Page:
Two former Merck virologists claim in a False Claims Act complaint — filed in 2010 but just recently unsealed — that Merck knowingly falsified its mumps vaccine test data and issued a vaccine that it knew was not as effective against the disease as it claimed.
In fact, the efficacy of the vaccine was not known because it was tested in blood samples that were intentionally contaminated with rabbit antibodies to make the vaccine appear to be 95 percent effective in order to allow Merck to maintain a FDA-supported monopoly on the vaccine and continue to rake in hundreds of millions in profits. According to the complaint, this fraud allowed the spread of mumps in children that would have otherwise been protected against the disease.
Following release of the complaint, Chatom Primary Care filed suit against Merck that alleges the company, among other things:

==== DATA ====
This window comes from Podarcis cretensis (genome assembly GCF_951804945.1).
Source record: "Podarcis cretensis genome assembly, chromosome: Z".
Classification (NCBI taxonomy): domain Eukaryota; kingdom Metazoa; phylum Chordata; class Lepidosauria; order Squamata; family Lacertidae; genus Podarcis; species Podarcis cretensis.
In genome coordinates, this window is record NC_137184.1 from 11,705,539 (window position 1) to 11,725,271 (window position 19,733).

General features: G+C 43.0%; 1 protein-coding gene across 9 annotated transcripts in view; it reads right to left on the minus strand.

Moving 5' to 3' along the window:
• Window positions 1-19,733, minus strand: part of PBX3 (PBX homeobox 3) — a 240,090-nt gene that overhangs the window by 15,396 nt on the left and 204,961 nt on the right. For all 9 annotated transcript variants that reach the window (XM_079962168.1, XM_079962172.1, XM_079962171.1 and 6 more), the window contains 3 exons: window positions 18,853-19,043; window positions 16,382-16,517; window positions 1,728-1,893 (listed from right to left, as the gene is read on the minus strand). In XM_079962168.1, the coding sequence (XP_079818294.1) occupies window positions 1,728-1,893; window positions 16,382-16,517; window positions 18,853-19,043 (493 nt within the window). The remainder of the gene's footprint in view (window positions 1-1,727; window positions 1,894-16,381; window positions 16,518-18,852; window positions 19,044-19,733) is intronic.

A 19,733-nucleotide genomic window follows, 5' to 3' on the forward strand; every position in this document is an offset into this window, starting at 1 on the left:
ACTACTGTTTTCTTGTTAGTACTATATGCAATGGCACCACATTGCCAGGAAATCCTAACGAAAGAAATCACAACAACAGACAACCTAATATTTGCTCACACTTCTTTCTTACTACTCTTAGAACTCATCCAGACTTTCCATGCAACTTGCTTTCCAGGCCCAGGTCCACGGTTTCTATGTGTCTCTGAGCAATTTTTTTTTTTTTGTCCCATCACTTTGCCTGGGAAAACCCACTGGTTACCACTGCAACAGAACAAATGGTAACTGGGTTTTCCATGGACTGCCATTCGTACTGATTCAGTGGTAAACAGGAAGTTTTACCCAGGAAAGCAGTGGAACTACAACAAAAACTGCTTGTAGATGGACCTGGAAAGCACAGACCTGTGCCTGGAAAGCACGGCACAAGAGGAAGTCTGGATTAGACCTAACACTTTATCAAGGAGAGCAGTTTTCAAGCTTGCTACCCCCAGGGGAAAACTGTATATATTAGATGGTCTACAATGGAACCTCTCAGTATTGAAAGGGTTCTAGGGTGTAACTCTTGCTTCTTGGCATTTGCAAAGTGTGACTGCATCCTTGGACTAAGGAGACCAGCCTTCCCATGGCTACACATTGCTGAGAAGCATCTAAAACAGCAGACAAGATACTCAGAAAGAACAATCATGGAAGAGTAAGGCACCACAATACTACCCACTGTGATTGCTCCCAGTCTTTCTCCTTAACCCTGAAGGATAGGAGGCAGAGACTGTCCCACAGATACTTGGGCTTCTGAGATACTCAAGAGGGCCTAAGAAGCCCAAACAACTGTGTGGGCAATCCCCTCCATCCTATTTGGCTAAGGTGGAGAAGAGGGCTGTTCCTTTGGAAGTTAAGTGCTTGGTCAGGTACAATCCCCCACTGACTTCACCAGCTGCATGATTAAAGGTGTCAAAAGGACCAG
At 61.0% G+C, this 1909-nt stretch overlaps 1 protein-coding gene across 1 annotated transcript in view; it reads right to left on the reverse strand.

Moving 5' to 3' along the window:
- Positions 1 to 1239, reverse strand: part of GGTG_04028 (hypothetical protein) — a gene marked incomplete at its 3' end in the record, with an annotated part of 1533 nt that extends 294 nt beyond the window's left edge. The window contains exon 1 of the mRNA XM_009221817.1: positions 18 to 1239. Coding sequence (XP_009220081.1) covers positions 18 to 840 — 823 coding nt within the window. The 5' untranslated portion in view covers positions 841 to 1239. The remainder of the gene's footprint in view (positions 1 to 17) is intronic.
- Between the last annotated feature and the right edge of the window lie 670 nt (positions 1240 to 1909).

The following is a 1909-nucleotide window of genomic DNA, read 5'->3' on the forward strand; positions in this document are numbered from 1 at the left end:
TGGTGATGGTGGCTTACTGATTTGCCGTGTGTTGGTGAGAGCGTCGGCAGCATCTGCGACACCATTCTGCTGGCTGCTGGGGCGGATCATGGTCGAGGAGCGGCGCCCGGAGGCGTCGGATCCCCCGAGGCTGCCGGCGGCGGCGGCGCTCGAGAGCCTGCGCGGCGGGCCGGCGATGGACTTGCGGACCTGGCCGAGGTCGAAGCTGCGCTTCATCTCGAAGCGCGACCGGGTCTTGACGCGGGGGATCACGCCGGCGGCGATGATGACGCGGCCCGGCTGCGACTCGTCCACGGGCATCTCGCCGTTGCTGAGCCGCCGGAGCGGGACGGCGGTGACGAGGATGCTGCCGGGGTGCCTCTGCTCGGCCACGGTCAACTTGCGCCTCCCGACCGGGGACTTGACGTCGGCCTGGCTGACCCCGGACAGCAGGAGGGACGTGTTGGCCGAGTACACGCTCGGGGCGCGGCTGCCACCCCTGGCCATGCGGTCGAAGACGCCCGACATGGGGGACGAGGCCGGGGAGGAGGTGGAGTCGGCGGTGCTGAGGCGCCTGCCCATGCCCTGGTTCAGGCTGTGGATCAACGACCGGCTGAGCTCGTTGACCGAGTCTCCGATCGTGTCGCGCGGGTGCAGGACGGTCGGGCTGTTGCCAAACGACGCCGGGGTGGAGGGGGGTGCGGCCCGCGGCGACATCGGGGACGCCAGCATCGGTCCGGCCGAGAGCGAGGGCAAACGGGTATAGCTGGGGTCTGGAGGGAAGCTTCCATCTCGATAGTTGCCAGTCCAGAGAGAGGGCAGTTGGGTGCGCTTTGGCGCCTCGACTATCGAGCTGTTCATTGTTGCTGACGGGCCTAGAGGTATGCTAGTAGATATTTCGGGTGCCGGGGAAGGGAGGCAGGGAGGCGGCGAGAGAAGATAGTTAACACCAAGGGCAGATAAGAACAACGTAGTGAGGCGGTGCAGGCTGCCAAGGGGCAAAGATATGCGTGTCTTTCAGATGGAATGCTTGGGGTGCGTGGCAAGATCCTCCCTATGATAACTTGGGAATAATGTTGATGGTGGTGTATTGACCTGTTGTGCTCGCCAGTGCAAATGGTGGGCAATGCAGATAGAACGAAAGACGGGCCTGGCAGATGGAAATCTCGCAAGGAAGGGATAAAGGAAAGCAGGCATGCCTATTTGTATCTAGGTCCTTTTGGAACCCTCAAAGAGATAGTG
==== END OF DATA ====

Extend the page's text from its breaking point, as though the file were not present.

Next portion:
- Engaged in a decade-long scheme to falsify and misrepresent the true efficacy of its vaccine.
- Fraudulently represented and continues to falsely represent in its labeling and elsewhere that is mumps vaccine has an efficacy rate of 95 percent or higher.
- Knows and has taken steps to conceal — using improper testing techniques and falsifying data — that its vaccine is, and has been since 1999, far less than 95 percent effective.
- Designed testing methodology that evaluated its vaccine against a less virulent strain of the mumps virus. After the results failed to yield the desired efficacy, Merck abandoned the methodology and concealed the findings.
- Used animal antibodies to artificially inflate the results.
- Destroyed evidence of the falsified data and lied to an FDA investigator.
- Threatened a virologist in the company’s vaccine division with jail if he reported the fraud to the FDA.
According to the Centers for Disease Control and Prevention, mumps was supposed to be eradicated by now. But Merck’s fraudulent actions have allowed the disease to spread and is responsible for outbreaks in 2006 and 2009, Chatom Primary Care alleges.
Of course, Merck’s fraud is not new. In the last several years Pfizer and GlaxoSmithKline have both been hit with billion dollar lawsuits regarding the marketing and testing of their drugs.
Hat tip: Naturalnews.com